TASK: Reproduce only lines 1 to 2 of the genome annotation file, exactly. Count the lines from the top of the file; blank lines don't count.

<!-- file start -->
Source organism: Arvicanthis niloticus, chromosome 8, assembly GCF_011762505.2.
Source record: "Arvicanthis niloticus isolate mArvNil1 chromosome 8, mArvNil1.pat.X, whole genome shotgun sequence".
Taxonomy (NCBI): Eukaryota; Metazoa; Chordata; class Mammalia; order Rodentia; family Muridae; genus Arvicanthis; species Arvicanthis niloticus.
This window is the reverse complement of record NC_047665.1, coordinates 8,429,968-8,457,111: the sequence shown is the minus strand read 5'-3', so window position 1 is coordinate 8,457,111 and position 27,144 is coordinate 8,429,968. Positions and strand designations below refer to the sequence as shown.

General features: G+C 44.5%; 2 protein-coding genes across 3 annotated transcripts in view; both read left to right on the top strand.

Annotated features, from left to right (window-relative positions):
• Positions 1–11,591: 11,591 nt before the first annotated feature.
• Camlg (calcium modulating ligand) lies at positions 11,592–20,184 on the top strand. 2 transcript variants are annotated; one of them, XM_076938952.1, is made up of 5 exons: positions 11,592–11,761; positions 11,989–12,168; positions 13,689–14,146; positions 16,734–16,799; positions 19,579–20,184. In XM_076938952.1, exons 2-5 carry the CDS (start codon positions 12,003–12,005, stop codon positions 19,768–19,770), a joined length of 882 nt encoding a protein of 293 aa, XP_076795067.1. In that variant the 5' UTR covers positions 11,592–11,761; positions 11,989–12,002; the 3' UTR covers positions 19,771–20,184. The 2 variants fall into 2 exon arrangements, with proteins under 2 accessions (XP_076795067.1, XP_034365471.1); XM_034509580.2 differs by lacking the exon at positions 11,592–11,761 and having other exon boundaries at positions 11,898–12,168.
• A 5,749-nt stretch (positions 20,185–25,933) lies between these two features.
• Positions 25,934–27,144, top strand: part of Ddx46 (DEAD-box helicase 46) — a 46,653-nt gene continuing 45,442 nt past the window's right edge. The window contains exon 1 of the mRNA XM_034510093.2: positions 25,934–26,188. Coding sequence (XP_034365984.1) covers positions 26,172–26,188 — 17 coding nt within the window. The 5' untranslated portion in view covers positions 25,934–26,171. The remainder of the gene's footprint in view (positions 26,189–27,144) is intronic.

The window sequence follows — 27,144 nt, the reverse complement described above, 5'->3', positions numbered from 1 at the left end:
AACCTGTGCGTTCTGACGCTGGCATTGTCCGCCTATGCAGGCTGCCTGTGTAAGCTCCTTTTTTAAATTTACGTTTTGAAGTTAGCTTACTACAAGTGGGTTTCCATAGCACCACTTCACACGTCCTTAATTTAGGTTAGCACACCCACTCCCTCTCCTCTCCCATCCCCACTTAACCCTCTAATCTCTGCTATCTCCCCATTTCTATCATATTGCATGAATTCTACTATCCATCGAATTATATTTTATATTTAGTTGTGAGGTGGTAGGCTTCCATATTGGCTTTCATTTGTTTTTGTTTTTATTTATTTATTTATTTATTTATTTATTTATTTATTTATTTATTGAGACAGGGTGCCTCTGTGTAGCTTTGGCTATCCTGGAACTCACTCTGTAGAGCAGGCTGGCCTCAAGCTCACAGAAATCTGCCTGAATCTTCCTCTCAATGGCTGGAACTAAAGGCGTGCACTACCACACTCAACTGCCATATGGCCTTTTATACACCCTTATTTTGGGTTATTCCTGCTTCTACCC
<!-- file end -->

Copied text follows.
Source organism: Arvicanthis niloticus, chromosome 8, assembly GCF_011762505.2.
Source record: "Arvicanthis niloticus isolate mArvNil1 chromosome 8, mArvNil1.pat.X, whole genome shotgun sequence".